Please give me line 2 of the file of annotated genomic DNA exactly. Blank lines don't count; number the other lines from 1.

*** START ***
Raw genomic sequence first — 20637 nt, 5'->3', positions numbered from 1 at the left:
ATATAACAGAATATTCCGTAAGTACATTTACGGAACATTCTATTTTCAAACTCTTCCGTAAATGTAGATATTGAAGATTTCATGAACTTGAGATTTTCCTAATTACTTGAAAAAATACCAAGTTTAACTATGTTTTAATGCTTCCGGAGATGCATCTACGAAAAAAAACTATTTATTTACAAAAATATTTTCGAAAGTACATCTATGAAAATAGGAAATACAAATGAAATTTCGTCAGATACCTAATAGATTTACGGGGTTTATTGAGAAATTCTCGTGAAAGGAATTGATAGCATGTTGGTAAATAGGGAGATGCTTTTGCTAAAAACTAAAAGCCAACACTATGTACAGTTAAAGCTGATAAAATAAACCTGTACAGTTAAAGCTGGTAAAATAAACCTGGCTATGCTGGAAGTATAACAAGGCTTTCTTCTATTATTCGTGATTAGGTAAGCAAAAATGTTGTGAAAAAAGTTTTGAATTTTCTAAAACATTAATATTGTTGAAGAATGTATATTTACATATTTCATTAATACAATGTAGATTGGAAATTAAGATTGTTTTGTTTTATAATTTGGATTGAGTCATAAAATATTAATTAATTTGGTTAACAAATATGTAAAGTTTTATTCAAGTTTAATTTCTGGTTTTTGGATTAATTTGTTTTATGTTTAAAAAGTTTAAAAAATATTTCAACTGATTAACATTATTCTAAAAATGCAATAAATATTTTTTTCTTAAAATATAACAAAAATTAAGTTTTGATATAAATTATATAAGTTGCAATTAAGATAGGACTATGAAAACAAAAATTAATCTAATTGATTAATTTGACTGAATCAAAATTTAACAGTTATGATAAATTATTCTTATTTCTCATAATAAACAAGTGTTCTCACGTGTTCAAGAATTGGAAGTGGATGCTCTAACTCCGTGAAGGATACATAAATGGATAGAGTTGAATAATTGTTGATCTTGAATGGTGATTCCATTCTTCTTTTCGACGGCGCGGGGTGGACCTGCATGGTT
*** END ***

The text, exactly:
ATATAACAGAATATTCCGTAAGTACATTTACGGAACATTCTATTTTCAAACTCTTCCGTAAATGTAGATATTGAAGATTTCATGAACTTGAGATTTTCCTAATTACTTGAAAAAATACCAAGTTTAACTATGTTTTAATGCTTCCGGAGATGCATCTACGAAAAAAAACTATTTATTTACAAAAATATTTTCGAAAGTACATCTATGAAAATAGGAAATACAAATGAAATTTCGTCAGATACCTAATAGATTTACGGGGTTTATTGAGAAATTCTCGTGAAAGGAATTGATAGCATGTTGGTAAATAGGGAGATGCTTTTGCTAAAAACTAAAAGCCAACACTATGTACAGTTAAAGCTGATAAAATAAACCTGTACAGTTAAAGCTGGTAAAATAAACCTGGCTATGCTGGAAGTATAACAAGGCTTTCTTCTATTATTCGTGATTAGGTAAGCAAAAATGTTGTGAAAAAAGTTTTGAATTTTCTAAAACATTAATATTGTTGAAGAATGTATATTTACATATTTCATTAATACAATGTAGATTGGAAATTAAGATTGTTTTGTTTTATAATTTGGATTGAGTCATAAAATATTAATTAATTTGGTTAACAAATATGTAAAGTTTTATTCAAGTTTAATTTCTGGTTTTTGGATTAATTTGTTTTATGTTTAAAAAGTTTAAAAAATATTTCAACTGATTAACATTATTCTAAAAATGCAATAAATATTTTTTTCTTAAAATATAACAAAAATTAAGTTTTGATATAAATTATATAAGTTGCAATTAAGATAGGACTATGAAAACAAAAATTAATCTAATTGATTAATTTGACTGAATCAAAATTTAACAGTTATGATAAATTATTCTTATTTCTCATAATAAACAAGTGTTCTCACGTGTTCAAGAATTGGAAGTGGATGCTCTAACTCCGTGAAGGATACATAAATGGATAGAGTTGAATAATTGTTGATCTTGAATGGTGATTCCATTCTTCTTTTCGACGGCGCGGGGTGGACCTGCATGGTT